Eurocypria pilots gave notice of strike action on March 2, when long- running efforts to solve a dispute with their CY counterparts over captain vacancies in the charter firm reached another deadlock.

    The issue came to a head when CY pilots' union PASIPY allegedly ordered the company to halt the promotion of a Eurocypria first officer.

    Negotiations with the company had already broken down before the incident when CY allegedly went against an agreement with Eurocypria pilots and brought in six more pilots to the charter firm.

    The Eurocypria pilots are understood at the time to have decided against action at the company's request, and continued unofficial negotiations until the PASIPY incident provided the final straw.

    CY's collective agreement with the charter firm clearly states that captain vacancies can only be given to Eurocypria pilots with at least three years experience within the company.

    A Eurocypria promotion last June led PASIPY to stage two crippling strikes because it wanted the vacancy for its members.

    Months later, binding arbitration ruled that the position should go to a Eurocypria pilot.

    Copyright Cyprus Mail 2001

    [05] Cyprus bars French livestock imports in new foot-and-mouth fears

    By a Staff Reporter THE GOVERNMENT has fallen into line with a two-week EU ban on imports of French cloven-hoofed livestock, in light of a confirmed outbreak of foot-and-mouth disease in France.

    Agriculture Minister Costas Themistocleous made the announcement, despite the fact that Cyprus has not imported any French livestock since August 2000.

    The government has also banned milk and meat products from northwest France, where the outbreak was reported.

    The United States, Canada, Mexico, Australia and South Korea have adopted a blanket ban on all EU meat and dairy products. Ther is no indication that Cyprus will follow suit.

    "When we look at how the virus spreads, it's very clear that every country is threatened," the UN's Food and Agriculture Organisation told Reuters.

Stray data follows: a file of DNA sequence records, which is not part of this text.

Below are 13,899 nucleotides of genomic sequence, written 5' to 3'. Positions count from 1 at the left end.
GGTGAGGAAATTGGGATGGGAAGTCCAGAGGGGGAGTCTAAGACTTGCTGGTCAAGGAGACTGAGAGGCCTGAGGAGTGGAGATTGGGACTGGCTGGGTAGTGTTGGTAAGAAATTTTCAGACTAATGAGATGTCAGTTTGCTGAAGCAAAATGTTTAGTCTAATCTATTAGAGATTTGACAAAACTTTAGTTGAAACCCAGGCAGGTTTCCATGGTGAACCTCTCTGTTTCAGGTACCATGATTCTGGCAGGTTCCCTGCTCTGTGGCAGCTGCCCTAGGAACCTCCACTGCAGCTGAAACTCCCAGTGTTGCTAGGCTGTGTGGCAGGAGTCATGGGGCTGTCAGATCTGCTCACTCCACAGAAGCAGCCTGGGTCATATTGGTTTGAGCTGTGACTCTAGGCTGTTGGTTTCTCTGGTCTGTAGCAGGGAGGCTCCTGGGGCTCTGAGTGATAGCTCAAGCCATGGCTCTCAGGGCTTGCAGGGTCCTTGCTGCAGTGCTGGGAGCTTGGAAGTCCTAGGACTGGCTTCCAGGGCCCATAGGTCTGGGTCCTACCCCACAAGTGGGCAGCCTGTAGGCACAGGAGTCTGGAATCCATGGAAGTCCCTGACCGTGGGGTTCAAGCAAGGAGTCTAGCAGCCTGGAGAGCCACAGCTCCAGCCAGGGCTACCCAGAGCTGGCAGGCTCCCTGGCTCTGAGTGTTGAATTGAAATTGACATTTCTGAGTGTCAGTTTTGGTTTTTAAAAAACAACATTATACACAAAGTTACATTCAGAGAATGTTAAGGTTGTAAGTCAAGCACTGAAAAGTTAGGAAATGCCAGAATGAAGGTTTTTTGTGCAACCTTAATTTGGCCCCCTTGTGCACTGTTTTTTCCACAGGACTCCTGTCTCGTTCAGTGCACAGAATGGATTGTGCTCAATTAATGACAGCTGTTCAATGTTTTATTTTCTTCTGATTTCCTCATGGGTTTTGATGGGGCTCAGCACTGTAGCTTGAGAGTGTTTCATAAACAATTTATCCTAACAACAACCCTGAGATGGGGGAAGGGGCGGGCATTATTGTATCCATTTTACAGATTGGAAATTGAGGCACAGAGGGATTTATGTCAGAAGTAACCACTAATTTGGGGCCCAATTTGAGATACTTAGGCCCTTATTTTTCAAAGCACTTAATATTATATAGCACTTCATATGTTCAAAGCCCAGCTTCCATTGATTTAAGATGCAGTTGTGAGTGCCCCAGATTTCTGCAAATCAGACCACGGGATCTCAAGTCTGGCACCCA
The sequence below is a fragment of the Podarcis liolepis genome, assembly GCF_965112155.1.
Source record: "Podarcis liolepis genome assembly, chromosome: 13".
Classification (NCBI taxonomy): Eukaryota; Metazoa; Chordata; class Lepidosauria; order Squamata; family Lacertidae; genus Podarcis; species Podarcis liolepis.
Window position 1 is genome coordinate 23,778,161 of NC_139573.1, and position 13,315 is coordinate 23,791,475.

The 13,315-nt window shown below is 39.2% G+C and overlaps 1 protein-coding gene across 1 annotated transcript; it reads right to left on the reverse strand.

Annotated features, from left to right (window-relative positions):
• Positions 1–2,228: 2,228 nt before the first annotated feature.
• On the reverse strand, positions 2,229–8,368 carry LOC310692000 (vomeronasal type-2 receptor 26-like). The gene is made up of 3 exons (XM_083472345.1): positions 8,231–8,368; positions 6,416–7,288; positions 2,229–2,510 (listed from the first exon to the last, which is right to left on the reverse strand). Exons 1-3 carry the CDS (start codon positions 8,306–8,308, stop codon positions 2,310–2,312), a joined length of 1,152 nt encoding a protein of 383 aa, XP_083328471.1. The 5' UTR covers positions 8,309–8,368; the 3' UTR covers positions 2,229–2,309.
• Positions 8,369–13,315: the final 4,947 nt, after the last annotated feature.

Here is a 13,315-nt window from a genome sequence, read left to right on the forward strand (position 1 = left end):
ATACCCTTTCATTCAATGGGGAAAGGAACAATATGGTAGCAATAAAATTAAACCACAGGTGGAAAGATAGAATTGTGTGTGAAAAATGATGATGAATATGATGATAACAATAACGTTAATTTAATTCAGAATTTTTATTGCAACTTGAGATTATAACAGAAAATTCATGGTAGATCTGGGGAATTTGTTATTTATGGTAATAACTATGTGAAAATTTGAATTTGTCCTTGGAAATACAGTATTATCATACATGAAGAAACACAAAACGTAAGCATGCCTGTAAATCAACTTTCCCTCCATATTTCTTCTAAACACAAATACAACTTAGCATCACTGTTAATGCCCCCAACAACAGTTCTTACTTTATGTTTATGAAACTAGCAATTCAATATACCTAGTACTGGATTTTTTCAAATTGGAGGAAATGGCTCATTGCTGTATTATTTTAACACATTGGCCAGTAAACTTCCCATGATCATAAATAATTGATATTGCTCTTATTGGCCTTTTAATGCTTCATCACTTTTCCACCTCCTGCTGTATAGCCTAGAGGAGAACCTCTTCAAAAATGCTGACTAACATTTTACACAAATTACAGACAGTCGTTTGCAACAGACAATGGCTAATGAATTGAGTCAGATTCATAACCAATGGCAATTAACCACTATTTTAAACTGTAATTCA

"We will examine the situation and our director will talk to the director of the Office internationale des épizooties to get solid information. We have seen the media reports, but our decisions will be based on information from the OIE," said senior veterinary officer Andreas Orphanides.

    Two villages in western Turkey were quarantined yesterday following a fresh outbreak of the disease.

    North Cyprus has not imported Turkish livestock for many years.

    Copyright Cyprus Mail 2001

    [06] New Famagusta hospital to be ready in three years

    By Melina Demetriou THE CABINET yesterday announced that a modern state hospital in the Famagusta district, which would include maternity and intensive care units, would be up and running in three years' time.

    The Cabinet's decision came lass than 24 hours after the death of a woman who had just given birth, which some blamed on the lack of a proper hospital in the area. There was speculation yesterday said that 34-year-old Chrystalla Krassia, who died from the syndrome of eclampsy late on Tuesday, could have been saved if blood sent for a transfusion to the private clinic where she had given birth had arrived from Larnaca sooner or if there had been a state hospital closer to her home.

    The state coroner has dismissed the suggestions, saying the blood would have made little difference to her condition.

    The services of the existing hospital in Paralimni are considered inadequate for the area.

    Work on the new hospital will begin in about three months' time, and the hospital will be up and running in June 2004. The project will cost £1 million.